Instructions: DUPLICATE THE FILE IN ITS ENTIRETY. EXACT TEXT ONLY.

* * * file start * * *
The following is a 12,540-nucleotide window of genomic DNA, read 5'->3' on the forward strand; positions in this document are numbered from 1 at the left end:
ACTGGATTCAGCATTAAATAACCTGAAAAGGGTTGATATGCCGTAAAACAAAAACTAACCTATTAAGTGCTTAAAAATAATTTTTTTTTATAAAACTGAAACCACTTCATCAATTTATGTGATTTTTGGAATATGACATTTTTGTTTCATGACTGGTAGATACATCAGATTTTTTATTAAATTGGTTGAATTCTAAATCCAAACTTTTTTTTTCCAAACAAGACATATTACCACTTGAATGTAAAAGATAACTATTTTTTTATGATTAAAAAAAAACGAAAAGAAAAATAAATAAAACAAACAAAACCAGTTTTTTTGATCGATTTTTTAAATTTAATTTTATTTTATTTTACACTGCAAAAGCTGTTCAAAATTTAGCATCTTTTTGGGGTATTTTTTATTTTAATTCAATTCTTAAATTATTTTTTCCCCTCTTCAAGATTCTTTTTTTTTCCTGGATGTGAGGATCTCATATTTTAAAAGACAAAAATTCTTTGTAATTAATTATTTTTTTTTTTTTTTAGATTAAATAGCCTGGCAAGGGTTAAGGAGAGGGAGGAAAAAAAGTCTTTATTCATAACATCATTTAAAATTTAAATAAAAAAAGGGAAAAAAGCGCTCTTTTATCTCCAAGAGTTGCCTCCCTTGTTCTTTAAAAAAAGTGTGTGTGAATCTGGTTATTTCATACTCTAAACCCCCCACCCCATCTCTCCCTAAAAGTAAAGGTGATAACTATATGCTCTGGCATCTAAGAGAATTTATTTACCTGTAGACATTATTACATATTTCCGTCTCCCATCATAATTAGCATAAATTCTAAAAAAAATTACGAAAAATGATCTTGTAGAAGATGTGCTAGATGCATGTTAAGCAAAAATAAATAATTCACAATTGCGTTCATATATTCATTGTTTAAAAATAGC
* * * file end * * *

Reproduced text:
The following is a 12,540-nucleotide window of genomic DNA, read 5'->3' on the forward strand; positions in this document are numbered from 1 at the left end:
ACTGGATTCAGCATTAAATAACCTGAAAAGGGTTGATATGCCGTAAAACAAAAACTAACCTATTAAGTGCTTAAAAATAATTTTTTTTTATAAAACTGAAACCACTTCATCAATTTATGTGATTTTTGGAATATGACATTTTTGTTTCATGACTGGTAGATACATCAGATTTTTTATTAAATTGGTTGAATTCTAAATCCAAACTTTTTTTTTCCAAACAAGACATATTACCACTTGAATGTAAAAGATAACTATTTTTTTATGATTAAAAAAAAACGAAAAGAAAAATAAATAAAACAAACAAAACCAGTTTTTTTGATCGATTTTTTAAATTTAATTTTATTTTATTTTACACTGCAAAAGCTGTTCAAAATTTAGCATCTTTTTGGGGTATTTTTTATTTTAATTCAATTCTTAAATTATTTTTTCCCCTCTTCAAGATTCTTTTTTTTTCCTGGATGTGAGGATCTCATATTTTAAAAGACAAAAATTCTTTGTAATTAATTATTTTTTTTTTTTTTTAGATTAAATAGCCTGGCAAGGGTTAAGGAGAGGGAGGAAAAAAAGTCTTTATTCATAACATCATTTAAAATTTAAATAAAAAAAGGGAAAAAAGCGCTCTTTTATCTCCAAGAGTTGCCTCCCTTGTTCTTTAAAAAAAGTGTGTGTGAATCTGGTTATTTCATACTCTAAACCCCCCACCCCATCTCTCCCTAAAAGTAAAGGTGATAACTATATGCTCTGGCATCTAAGAGAATTTATTTACCTGTAGACATTATTACATATTTCCGTCTCCCATCATAATTAGCATAAATTCTAAAAAAAATTACGAAAAATGATCTTGTAGAAGATGTGCTAGATGCATGTTAAGCAAAAATAAATAATTCACAATTGCGTTCATATATTCATTGTTTAAAAATAGC